Bob Garvey Did you ever chop down a large tree? The chain saw goes quickly and busily about its work, and branch after branch begins to fall. Then the trunk stands alone. It takes more skill and effort to attack the trunk, but with persistence it is taken down.
Tap here to turn on desktop notifications to get the news sent straight to you. This message is likely to lose me a lot of friends, but it needs to be said. What I say is not new at all, but it is in a new context, which suggests that it is more important than ever to truly and seriously begin to address the problem systemically.
This is the easy one. When the Supreme Court effectively lifted all limits on political money in Citizens United, the flood gates were opened and we have seen just the beginning of a tsunami that could very well drown our system of a truly representative democracy.
The legal question was whether spending money was the equivalent of free speech.
The Court ruled that it is and therefore cannot be curbed. To most people in this country it seems absurd to conflate those two very different things. By effectively eliminating limits a very small number of people can obtain much, MUCH louder voices by spending vast amounts of money, which in due course, is bound to warp our political system to increasingly favor big money interests.
Personally I have no problems with "big money" --in fact I like it -- unless I see it undermining the overall public interest. That is why I worry. I have a lot at stake too. Modern airplane wings are made to be flexible just to prevent them from breaking by being too stiff.
The stiff rule that there cannot be too much money in politics could break the wings of modern society. The sooner we deal with this problem, either by getting a Supreme Court to reverse Citizens United or by a Constitutional Amendment -or both - to protect the long run, the sooner we may begin to solve the dysfunctions in Washington.
The next important sector in our society harmed by money is the law. Typically lawyers keep track of the time they spend every day and allocate it to the matters they are working on including the time of all their supporting lawyers.
And as time has passed the hourly rates many lawyers all over the country charge routinely have been in four figures. What happens is that as time passes the number of hours grows exponentially.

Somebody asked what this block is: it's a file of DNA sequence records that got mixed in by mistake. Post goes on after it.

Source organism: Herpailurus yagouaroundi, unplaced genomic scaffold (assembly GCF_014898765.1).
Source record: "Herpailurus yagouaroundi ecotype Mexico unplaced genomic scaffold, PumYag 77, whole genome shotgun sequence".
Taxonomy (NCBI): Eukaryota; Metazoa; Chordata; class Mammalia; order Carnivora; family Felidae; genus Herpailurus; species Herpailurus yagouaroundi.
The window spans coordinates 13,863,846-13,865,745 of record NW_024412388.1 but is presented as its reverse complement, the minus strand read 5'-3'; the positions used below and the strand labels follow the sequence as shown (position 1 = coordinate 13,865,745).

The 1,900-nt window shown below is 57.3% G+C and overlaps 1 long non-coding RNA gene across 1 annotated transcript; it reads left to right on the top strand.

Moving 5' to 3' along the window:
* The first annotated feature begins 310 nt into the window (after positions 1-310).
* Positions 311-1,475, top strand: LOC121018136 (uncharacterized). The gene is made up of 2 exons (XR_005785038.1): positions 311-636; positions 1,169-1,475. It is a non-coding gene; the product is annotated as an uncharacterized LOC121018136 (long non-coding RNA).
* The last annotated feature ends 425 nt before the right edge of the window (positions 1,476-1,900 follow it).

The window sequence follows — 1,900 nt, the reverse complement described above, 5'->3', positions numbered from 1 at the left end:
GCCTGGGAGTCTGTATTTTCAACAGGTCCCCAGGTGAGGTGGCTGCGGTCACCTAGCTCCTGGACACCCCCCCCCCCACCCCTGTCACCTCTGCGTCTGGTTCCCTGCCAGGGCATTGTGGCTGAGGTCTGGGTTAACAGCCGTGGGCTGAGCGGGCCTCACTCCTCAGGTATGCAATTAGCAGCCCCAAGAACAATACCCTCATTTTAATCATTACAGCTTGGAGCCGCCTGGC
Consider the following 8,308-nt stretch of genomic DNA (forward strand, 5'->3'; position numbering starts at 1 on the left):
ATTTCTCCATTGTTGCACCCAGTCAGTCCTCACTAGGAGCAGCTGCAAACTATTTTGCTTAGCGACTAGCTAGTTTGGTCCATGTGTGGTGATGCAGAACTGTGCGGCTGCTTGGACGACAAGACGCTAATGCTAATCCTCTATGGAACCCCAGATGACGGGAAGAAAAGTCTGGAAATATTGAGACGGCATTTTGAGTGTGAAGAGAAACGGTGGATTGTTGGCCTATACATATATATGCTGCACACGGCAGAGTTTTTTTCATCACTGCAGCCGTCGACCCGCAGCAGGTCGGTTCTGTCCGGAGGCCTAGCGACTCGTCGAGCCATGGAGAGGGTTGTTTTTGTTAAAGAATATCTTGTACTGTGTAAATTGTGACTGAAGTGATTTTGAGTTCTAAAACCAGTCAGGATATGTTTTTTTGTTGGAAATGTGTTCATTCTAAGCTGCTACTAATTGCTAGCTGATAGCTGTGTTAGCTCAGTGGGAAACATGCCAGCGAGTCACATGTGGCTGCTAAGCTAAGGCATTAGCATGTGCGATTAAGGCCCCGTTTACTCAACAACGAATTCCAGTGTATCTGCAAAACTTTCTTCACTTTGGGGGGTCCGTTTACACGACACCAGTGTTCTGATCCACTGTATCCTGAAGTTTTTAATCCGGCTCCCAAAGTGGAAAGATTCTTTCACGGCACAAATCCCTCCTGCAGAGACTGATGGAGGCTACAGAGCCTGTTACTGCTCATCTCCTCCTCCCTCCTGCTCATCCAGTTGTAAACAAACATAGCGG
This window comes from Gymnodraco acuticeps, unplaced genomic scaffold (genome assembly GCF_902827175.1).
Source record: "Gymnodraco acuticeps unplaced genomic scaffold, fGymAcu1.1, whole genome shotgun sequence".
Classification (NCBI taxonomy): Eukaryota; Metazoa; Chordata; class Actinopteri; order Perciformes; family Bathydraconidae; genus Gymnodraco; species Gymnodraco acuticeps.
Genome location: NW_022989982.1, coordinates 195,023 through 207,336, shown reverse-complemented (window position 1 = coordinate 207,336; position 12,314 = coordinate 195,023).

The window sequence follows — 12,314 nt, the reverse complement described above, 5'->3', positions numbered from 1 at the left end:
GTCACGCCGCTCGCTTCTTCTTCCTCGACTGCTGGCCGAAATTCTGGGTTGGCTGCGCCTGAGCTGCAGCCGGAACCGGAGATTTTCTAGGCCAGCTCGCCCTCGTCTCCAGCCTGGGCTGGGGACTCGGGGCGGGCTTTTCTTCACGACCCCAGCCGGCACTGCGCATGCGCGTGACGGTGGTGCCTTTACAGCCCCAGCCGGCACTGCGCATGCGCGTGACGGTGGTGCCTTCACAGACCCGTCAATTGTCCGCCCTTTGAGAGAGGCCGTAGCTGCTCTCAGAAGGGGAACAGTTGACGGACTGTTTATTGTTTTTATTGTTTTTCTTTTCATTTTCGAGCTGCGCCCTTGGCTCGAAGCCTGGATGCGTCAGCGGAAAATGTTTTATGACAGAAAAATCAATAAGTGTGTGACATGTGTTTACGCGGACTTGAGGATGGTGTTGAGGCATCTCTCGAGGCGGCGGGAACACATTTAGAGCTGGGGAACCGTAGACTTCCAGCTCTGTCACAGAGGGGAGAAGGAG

The lawyers have almost total control over the time they spend and their basic incentive therefore is to work methodically and even slowly as well as carefully. They have gotten away with that process for a long time.
Things are beginning to change because they silently slipped by an invisible line of tolerance and serious push back is finally under way. The fact is that the old model was always seriously flawed despite its seductive attraction of being the metric most easily at hand.
Now the question is: Perhaps some combination of outcomes, time, pages and agreed incentives to reward expeditious results for the client. Whatever it turns out to be, it should be better than what came before AND serve the world needing lawyers well.“Premature optimization is the root of all evil” is the root of evil.
Let’s face it, the quote from the title has been used to advocate bad programming far too often. Mula means "root." The Three Poisons are, then, the root of evil, or the root from which all unskillful or harmful actions spring. The Three Poisons are, then, the root of evil, or the root from which all unskillful or harmful actions spring.
The Roots of Evil is an important book, both in its application of a comprehensive theoretical lens to the problem of mass violence and in its practical usefulness for /5(8).
The psychology of good and evil: why children, adults, and groups help and harm others / part ii.
the roots of helping other people in need in contrast to passivity of adults, to eliminate child labor, to protect children, to promote their welfare. Another child, . Notre Dame Philosophical Reviews is an electronic, The Roots of Evil. Published: January 08, Since we cannot hope to eliminate evil, the best we can do is cope with it -- i.e., find ways to reduce its incidence and intensity.
Kekes suggests three means of coping. Instead of eliminating poverty, the War on Poverty has made poverty more pathological, creating an underclass, often now described as "permanent," living on government handouts.